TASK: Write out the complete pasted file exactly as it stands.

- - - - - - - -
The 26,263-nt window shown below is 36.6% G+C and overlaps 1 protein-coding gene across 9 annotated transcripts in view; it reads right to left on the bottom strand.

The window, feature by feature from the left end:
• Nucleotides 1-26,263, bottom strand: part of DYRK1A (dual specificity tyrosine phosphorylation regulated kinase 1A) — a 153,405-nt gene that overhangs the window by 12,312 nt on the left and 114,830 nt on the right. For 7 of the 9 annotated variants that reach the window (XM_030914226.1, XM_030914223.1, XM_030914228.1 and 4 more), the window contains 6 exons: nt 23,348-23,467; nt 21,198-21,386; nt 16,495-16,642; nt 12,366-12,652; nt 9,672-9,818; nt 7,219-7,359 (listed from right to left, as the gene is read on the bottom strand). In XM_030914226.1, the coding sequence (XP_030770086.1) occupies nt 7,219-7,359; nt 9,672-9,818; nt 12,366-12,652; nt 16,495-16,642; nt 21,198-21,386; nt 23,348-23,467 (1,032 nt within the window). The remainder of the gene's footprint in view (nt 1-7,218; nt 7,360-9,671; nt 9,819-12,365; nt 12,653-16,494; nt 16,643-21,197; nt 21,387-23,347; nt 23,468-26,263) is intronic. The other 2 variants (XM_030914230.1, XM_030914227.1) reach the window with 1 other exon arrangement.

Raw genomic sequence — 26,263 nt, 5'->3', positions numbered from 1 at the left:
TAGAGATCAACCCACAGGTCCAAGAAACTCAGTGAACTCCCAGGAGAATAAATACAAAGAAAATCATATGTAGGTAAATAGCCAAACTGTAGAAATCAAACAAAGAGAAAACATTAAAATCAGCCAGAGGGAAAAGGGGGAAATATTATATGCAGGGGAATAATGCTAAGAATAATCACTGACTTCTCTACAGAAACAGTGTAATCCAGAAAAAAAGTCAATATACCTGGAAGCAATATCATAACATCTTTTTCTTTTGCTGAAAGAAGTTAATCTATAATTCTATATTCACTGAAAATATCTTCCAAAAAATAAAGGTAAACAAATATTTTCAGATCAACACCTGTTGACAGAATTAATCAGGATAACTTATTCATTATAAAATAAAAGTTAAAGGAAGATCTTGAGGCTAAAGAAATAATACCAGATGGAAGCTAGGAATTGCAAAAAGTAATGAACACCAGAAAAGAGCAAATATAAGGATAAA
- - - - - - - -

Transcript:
The 26,263-nt window shown below is 36.6% G+C and overlaps 1 protein-coding gene across 9 annotated transcripts in view; it reads right to left on the bottom strand.

The window, feature by feature from the left end:
• Nucleotides 1-26,263, bottom strand: part of DYRK1A (dual specificity tyrosine phosphorylation regulated kinase 1A) — a 153,405-nt gene that overhangs the window by 12,312 nt on the left and 114,830 nt on the right. For 7 of the 9 annotated variants that reach the window (XM_030914226.1, XM_030914223.1, XM_030914228.1 and 4 more), the window contains 6 exons: nt 23,348-23,467; nt 21,198-21,386; nt 16,495-16,642; nt 12,366-12,652; nt 9,672-9,818; nt 7,219-7,359 (listed from right to left, as the gene is read on the bottom strand). In XM_030914226.1, the coding sequence (XP_030770086.1) occupies nt 7,219-7,359; nt 9,672-9,818; nt 12,366-12,652; nt 16,495-16,642; nt 21,198-21,386; nt 23,348-23,467 (1,032 nt within the window). The remainder of the gene's footprint in view (nt 1-7,218; nt 7,360-9,671; nt 9,819-12,365; nt 12,653-16,494; nt 16,643-21,197; nt 21,387-23,347; nt 23,468-26,263) is intronic. The other 2 variants (XM_030914230.1, XM_030914227.1) reach the window with 1 other exon arrangement.

Raw genomic sequence — 26,263 nt, 5'->3', positions numbered from 1 at the left:
TAGAGATCAACCCACAGGTCCAAGAAACTCAGTGAACTCCCAGGAGAATAAATACAAAGAAAATCATATGTAGGTAAATAGCCAAACTGTAGAAATCAAACAAAGAGAAAACATTAAAATCAGCCAGAGGGAAAAGGGGGAAATATTATATGCAGGGGAATAATGCTAAGAATAATCACTGACTTCTCTACAGAAACAGTGTAATCCAGAAAAAAAGTCAATATACCTGGAAGCAATATCATAACATCTTTTTCTTTTGCTGAAAGAAGTTAATCTATAATTCTATATTCACTGAAAATATCTTCCAAAAAATAAAGGTAAACAAATATTTTCAGATCAACACCTGTTGACAGAATTAATCAGGATAACTTATTCATTATAAAATAAAAGTTAAAGGAAGATCTTGAGGCTAAAGAAATAATACCAGATGGAAGCTAGGAATTGCAAAAAGTAATGAACACCAGAAAAGAGCAAATATAAGGATAAA